One of Oregon AFSCME's top
priority bills for 2013 received its initial hearing on Feb. 22 when HB 2279
was introduced for public hearing before the House Health Care Committee.
HB 2279 would allow local
government jurisdictions — cities, counties and special districts —
to take advantage of statewide pooling for health insurance. Both Oregon AFSCME
Executive Director Ken Allen and Political Director Joe Baessler testified on
the measure. AFSCME tried to move bills in both the 2009 and 2011 sessions that
would have created new, local government-specific pools; both bills failed for
a variety of reasons. Allen and Baessler believe HB 2279 has better traction.
Rather than creating another
new statewide pool, HB 2279 would allow local governments to participate in one
of the two already existing pools — PEBB, the Public Employees Benefits
Board that provides a pool for state employees, or OEBB, the Oregon Educators
Benefits Board, the statewide teachers pool.
"Health care benefits and
insurance are increasingly our No. 1 issue at local bargaining tables, more so
than wages," said Allen. "The concept is simple: the bigger the pool, the more
risk is shared and the lower the rates offered by insurance companies. This
bill could really help our members in city, county and special district
jurisdictions — and would help those jurisdictions, too."
Allen noted that local
governments are often on their own with limited options for health care for
their employees. The smaller and more rural the jurisdiction, the less the
"We believe this bill would
create an attractive option and allow local governments to get some relief from
the rising cost of health care," said Allen.
Larger local jurisdictions
may tend to gravitate toward PEBB, which relatively speaking provides higher
levels of coverage. OEBB, says Allen, could be a good place for smaller
jurisdictions, as that pool has several different options and levels of
Baessler notes that as
drafted, HB 2279 may need a couple of tweaks in the weeks ahead. For example,
AFSCME would like to add local government seats to the PEBB and OEBB boards as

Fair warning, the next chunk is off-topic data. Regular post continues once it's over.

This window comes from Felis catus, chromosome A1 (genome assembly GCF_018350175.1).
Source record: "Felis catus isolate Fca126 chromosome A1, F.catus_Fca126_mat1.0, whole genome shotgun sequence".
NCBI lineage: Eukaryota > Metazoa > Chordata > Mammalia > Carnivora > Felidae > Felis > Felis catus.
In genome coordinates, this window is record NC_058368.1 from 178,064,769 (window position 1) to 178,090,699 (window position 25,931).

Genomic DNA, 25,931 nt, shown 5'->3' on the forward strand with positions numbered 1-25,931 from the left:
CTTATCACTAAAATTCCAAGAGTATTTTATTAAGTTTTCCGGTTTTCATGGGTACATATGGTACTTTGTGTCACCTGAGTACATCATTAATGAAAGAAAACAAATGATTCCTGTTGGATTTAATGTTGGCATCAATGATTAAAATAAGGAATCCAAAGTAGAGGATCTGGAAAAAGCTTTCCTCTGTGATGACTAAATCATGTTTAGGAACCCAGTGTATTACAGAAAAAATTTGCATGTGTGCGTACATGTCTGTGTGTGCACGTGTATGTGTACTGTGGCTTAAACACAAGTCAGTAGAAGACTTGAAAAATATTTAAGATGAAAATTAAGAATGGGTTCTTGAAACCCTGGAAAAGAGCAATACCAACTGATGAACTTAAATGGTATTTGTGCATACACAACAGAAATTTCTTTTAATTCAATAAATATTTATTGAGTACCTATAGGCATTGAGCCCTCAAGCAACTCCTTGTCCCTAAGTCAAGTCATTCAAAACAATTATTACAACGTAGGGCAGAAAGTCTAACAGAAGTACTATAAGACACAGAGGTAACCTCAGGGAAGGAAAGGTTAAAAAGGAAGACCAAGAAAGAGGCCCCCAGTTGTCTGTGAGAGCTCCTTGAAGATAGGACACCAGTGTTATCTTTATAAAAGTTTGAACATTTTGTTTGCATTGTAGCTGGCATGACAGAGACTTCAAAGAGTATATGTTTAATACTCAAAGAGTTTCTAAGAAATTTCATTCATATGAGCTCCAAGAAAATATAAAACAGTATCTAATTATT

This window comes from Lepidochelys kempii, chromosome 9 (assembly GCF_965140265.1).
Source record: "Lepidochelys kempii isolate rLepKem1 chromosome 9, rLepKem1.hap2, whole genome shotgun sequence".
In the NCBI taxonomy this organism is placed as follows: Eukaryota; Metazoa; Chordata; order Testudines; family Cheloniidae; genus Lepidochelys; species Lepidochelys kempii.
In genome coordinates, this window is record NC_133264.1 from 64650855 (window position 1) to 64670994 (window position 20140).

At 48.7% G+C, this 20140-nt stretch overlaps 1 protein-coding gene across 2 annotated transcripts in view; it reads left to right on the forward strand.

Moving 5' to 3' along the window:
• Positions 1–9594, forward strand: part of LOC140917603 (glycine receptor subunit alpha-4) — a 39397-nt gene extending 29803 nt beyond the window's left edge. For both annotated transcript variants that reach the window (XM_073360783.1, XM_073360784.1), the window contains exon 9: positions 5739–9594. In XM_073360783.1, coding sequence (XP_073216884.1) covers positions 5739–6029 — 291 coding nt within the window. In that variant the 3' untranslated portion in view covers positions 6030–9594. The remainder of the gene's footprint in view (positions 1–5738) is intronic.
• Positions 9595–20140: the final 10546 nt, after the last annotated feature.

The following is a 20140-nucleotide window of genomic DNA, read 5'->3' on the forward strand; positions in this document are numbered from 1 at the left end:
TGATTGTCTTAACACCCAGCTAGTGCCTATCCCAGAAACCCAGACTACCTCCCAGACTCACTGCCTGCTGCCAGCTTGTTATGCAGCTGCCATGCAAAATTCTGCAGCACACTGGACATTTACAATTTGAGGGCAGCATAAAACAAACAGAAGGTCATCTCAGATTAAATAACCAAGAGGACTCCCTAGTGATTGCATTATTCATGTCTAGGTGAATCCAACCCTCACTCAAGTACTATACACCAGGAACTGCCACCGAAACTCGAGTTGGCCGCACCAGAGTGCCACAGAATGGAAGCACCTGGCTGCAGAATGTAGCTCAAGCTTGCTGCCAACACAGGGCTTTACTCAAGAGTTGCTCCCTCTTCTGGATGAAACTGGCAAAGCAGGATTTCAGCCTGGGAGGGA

the two agencies begin to add local government members.
"Sometimes bills don't come
back from legislative counsel drafted exactly as you envisioned them," said
Baessler. "HB 2279 is one of those that we'll need to amend a little before
we're through. However, we wanted to get Ken in here, get the ball rolling,
have the initial hearing and start the bill moving. The changes aren't major,
and we have plenty of time for amendments."
House Health Care Committee
Chair Mitch Greenlick (D-Portland) is the bill's chief sponsor. State Rep. Jim Thompson (R-Dallas), one of the GOP members with
the best AFSCME voting record over the years, is a primary co-sponsor. Again, Feb.
22 was the bill's first public hearing; another is likely to be scheduled.
Greenlick would then need to schedule a work session on the bill to move it on
to the Senate. Additionally, as there would be some fiscal impact involved, the
bill could very well be detoured to a Joint Ways and Means Subcommittee as
"It's a process," says
Baessler. "The important thing is that the process has now begun."
Potential opposition to HB
2279 would most likely come from the Association of Oregon Counties, the League
of Oregon Cities and the Special Districts Association of Oregon. All three
groups have insurance plans they sell to their respective jurisdictions. Allen
noted in his testimony that AFSCME's support for local pooling wasn't a debate
on the merits of those organizations' insurance plans.
"Our members consistently
want another option," he said.